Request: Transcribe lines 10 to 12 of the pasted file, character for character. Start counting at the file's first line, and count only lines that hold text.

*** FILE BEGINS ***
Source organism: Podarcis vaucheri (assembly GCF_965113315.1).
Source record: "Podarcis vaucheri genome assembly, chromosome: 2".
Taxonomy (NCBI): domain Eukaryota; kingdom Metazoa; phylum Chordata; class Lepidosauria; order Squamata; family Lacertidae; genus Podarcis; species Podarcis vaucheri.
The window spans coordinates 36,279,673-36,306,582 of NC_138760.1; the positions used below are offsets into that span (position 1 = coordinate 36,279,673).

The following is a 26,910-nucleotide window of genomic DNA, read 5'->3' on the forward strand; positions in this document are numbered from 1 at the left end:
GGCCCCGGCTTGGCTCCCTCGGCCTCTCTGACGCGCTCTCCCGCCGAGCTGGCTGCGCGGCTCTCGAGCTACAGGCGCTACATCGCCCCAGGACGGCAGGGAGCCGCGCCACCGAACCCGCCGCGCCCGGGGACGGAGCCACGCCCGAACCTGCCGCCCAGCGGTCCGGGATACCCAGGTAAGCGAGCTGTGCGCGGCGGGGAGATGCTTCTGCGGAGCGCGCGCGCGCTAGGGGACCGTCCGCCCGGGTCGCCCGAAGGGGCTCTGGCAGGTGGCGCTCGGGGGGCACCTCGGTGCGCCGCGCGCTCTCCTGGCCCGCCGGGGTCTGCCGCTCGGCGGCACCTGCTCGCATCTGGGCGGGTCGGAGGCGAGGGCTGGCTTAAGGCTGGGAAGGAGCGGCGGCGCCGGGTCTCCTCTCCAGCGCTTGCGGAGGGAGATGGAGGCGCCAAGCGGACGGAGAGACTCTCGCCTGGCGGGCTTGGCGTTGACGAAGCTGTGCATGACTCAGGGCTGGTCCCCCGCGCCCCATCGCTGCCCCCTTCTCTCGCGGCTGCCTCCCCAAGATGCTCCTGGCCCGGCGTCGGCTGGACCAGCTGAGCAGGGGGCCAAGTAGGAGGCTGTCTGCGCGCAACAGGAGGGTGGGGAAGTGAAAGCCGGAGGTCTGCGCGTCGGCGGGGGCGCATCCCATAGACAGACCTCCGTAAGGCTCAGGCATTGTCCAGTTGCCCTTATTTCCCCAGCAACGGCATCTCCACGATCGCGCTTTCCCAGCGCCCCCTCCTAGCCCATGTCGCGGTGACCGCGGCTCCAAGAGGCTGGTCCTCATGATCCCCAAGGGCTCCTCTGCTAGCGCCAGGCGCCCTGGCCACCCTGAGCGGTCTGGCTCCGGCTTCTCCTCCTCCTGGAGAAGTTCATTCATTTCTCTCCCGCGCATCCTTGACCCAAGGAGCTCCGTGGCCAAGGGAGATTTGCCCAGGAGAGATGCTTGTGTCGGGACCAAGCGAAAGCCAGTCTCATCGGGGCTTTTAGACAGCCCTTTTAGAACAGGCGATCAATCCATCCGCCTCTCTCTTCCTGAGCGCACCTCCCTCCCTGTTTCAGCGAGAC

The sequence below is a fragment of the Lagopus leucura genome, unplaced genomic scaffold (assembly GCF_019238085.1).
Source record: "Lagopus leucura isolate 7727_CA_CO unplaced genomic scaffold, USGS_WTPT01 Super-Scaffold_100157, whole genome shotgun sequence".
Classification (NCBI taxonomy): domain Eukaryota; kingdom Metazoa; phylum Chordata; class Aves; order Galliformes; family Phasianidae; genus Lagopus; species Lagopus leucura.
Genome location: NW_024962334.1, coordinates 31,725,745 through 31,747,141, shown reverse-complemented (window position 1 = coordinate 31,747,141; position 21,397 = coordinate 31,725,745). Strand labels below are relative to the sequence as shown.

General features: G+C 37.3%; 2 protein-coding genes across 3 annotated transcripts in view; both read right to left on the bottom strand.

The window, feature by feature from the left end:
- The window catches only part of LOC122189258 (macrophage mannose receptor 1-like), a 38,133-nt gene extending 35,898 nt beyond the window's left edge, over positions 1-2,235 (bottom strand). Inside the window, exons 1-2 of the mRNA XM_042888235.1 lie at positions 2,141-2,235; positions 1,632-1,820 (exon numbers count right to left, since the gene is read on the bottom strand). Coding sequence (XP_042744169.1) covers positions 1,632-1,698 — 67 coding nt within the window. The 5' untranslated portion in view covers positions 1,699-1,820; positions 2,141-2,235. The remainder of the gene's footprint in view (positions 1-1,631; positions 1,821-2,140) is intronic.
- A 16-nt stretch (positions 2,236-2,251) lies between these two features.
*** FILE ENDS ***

Genome location: NW_024962334.1, coordinates 31,725,745 through 31,747,141, shown reverse-complemented (window position 1 = coordinate 31,747,141; position 21,397 = coordinate 31,725,745). Strand labels below are relative to the sequence as shown.

General features: G+C 37.3%; 2 protein-coding genes across 3 annotated transcripts in view; both read right to left on the bottom strand.

The window, feature by feature from the left end: